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With domain name registration the factors that we have noticed that are almost certainly fraud orders are (in various combinations):

1) credit card payment is all lower case and/or obvious non understanding of how US addresses are formatted

2) domain name has "hack" or some foreign sounding word. Or is anything related to vietnam (get plenty from vietnam)

3) IP location doesn't match customers location

4) Multiple attempts in a row with different credit cards

5) Registrant name doesn't match the name on the credit card and/or address

6) Customer name doesn't relate to email address used in any way.

Once again no one factor is definitive usually but a combination of several together almost always indicate a fraud order.

Those are off the top there are more. Bottom line is when you simply look visually at the orders you can tell with near 100% certainty that an order is fraudulent.

Otoh, here is a fictional example of an order that wouldn't appear fraudulent at all:

domain: bobspartycity.com

Registrant: Bob Wagner Address: 76 Walnut St., Williamette IL bobspartycity@gmail.com And IP is in that vicinity etc.

...etc. It could be of course but we've never had a case where a fraudster puts much effort into faking an order using knowledge of what we look for.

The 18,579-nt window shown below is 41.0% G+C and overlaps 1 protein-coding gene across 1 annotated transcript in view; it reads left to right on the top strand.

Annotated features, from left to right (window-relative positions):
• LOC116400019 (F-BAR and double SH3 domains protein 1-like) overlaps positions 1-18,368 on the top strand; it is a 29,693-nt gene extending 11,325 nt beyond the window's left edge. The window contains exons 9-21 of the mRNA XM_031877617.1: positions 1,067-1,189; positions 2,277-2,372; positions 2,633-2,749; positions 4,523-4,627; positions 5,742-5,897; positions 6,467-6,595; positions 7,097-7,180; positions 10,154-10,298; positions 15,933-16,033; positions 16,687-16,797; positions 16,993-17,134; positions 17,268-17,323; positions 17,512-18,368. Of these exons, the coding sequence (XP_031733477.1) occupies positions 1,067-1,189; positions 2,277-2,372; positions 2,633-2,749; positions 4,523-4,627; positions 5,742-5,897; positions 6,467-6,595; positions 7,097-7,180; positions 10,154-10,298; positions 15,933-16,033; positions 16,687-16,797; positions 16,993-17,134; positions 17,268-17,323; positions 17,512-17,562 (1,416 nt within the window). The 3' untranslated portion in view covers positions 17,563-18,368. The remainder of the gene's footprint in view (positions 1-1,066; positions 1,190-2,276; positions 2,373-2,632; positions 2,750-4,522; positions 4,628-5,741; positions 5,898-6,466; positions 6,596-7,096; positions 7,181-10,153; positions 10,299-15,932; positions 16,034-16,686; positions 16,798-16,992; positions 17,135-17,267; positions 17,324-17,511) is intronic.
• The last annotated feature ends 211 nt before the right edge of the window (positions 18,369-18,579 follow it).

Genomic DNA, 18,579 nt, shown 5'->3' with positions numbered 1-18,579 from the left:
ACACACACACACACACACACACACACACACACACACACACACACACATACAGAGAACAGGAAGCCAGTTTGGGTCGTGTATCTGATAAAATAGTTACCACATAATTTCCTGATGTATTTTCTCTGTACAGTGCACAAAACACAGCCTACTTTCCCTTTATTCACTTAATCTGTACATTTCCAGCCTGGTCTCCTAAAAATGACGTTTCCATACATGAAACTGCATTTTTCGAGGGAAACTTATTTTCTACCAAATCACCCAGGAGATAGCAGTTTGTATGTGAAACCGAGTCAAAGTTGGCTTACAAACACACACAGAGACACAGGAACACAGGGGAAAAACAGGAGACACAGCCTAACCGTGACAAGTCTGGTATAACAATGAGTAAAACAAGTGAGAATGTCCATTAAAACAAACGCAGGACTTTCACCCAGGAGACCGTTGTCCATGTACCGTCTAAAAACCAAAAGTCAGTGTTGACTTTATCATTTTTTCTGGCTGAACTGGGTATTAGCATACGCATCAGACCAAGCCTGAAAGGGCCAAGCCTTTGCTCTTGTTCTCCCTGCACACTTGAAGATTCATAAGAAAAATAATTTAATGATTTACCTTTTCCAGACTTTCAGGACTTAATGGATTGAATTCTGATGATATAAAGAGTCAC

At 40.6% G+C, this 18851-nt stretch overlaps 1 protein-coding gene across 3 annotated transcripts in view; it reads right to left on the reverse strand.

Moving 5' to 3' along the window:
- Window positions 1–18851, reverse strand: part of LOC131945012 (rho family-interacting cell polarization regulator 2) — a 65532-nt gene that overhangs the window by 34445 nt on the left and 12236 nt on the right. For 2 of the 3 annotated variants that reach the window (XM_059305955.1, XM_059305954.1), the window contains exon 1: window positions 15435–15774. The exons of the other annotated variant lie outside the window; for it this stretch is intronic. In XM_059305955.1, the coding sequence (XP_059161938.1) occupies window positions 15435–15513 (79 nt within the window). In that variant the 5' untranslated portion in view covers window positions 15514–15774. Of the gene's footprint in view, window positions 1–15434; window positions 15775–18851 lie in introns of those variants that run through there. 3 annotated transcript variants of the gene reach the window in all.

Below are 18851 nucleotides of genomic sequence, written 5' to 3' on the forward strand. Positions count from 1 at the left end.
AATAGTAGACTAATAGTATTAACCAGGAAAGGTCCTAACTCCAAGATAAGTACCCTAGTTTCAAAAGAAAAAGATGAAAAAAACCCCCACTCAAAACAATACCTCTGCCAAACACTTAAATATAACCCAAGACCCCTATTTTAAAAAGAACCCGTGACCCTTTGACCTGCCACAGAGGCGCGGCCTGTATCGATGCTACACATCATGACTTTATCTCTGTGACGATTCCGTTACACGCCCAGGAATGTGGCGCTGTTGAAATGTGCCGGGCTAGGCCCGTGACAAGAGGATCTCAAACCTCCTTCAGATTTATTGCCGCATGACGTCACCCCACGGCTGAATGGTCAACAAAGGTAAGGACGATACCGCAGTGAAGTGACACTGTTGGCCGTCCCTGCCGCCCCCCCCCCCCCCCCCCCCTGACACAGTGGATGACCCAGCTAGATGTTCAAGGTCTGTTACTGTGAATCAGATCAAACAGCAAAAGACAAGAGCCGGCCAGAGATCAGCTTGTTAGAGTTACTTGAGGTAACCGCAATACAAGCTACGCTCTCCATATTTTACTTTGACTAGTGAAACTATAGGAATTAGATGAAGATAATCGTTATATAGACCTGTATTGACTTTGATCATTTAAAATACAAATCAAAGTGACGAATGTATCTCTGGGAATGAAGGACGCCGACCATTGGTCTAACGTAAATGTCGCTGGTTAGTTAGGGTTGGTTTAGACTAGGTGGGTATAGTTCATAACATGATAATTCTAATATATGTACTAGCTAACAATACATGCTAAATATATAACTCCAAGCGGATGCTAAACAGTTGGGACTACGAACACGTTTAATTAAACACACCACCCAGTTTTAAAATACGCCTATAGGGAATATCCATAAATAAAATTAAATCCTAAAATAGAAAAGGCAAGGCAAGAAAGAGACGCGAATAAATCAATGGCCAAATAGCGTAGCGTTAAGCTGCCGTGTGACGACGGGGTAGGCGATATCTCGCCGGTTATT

Agree with Vietnam. As a % of fraud I'd say 70% is Vietnam. And few if any legitimate orders from Vietnam. In our experience.


Interesting, any reason for 70% exactly? Os is that just on your personal experience? I'd have thought Nigeria and East Europe would have been higher.


And Nigeria and Romania.


Do you have this kind of ruleset codified or automated in any way? It looks like a great example of knowing your own market.


No it's not automated. Although it would be possible to mechanical turk if you train in the rules.

One thing I forgot to mention is that in edge cases what you do is send off an auto email to the registrant with a challenge question or requesting additional information from them. Or you say that the bank has declined the charge.

So for example if the person says they are "Bob Wagner" a business owner living in the US but replies to the email using broken english or doesn't understand the question you know something is wrong. Of course you try and do it in a way that doesn't tip them off that you suspect anything (other than in the case where you tell them that the credit card has been declined (when it hasn't) to see how they respond). Someone who has committed fraud will of course be paranoid. In fact a kid using his mothers credit card will be paranoid and respond in a unique way that says "shit" in some way shape or form.

Edit: Auto email must be formatted and appear to have been personally written by a person just to the recipient. Otherwise many cases won't be responded to at all.


Hushmail: In my experience, if the email address is xyz@hushmail.com, it's a fraudster 100% of the time.


10minutemail.com and yopmail.com too! :-)




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